Categories Leagues (rather than Points Leagues) – Instead of each scoring category (Goals, Assists, etc.) being weighted with a certain number of fantasy points, the total number of each statistic is compared to that same statistic of your opponent’s team.  For example, let’s say a fantasy hockey league counts Goals (G), Assists (A) and Shots (S).  If your team in one week scores 19G, 15A and 100S, and your opponent scores 15G, 20A and 90S, you would win the Goals category (19>15), lose the Assists category (15<20) and win the Shots category (100>90).  As a result you are 2-1, which can be scored in the league overall in one of two ways – the 2 wins and 1 loss could be added directly to your aggregate record in the standings (this usually how a categories league works), or the 2 wins and 1 loss can be used to determine the winner of the weekly Matchup, and you just get 1 win in the overall league standings (this is called a ‘weekly – one win’ setup).

Rotisserie Leagues (rather than Head-to-Head Leagues) – Instead of facing one opponent each week for a weekly Matchup, the points that your fantasy team scores are aggregated into a rolling total over the course of the entire season.  It’s one big free-for-all where you are matching your stats against every other person in the league all at once.  This can be done with either a points league (where the weighted fantasy point totals are compared to everyone else in the league) or in a categories league (where you get a number of points depending on how high you rank in each stat category in the league, and the winner is the team with the most of those points).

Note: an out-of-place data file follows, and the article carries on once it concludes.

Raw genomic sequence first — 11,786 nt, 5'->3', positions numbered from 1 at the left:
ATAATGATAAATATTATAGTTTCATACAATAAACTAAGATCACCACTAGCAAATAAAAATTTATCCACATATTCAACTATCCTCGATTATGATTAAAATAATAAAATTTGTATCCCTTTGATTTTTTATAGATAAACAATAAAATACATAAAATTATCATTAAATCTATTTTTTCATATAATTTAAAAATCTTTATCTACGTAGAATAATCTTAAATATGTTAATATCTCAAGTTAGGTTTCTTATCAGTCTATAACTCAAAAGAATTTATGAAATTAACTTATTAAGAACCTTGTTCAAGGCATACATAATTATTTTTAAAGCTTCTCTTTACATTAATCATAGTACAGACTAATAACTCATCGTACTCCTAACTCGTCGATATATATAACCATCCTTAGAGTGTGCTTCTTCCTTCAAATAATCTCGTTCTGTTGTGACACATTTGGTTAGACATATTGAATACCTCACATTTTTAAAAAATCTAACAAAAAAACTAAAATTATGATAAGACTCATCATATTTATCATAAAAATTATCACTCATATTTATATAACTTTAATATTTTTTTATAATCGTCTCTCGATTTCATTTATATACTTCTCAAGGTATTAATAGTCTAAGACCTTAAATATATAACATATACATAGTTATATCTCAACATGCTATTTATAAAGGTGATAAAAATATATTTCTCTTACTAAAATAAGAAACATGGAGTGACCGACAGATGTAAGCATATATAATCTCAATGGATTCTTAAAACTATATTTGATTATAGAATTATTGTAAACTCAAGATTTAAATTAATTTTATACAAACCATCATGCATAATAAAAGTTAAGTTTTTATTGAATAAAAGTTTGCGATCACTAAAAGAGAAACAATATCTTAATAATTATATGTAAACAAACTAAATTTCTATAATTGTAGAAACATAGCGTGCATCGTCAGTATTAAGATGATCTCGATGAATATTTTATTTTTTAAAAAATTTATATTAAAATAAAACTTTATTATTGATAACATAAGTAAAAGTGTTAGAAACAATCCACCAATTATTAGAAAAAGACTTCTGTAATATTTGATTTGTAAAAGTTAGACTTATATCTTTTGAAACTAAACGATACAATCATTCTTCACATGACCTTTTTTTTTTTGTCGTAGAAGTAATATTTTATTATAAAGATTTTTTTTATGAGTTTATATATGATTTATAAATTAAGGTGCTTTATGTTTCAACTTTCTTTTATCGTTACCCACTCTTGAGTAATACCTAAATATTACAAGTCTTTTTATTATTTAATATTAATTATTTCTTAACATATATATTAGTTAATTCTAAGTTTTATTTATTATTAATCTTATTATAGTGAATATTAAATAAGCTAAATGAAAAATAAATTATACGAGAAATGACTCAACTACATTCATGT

There are pros and cons to each setup, which I’ve discussed before .Think about what makes the most sense to you and ask your commissioner what format they’ve chosen and why.

How do I choose my fantasy team?

Fantasy teams are drafted – the whole league gets together (in person or online) and takes turns picking the real life players until everyone’s fantasy team is full (or sometimes the draft is held by ‘auction’, where each team is given a certain budget of fantasy money and the players are bid on).  This way, any given player can only be on one fantasy team in the given fantasy league.  Some leagues don’t have this exclusivity requirement, but then there tends to be a lot of overlap between the teams (this is more typical for playoff pools, which run during the real-life playoffs, when of course there are less players to choose from).

The league setup can be customized to determine how many players you can have on your fantasy team, and what positions you need to fill (i.e., how many, centers, right wings, left wings, defencemen and goalies you can have or play).  There are usually also a number of ‘bench’ spots – extra ‘inactive’ spots on your fantasy team’s roster where you can hold extra players, but who won’t score points for you in the fantasy league.

How do I use those guys on my bench? (Setting your lineup)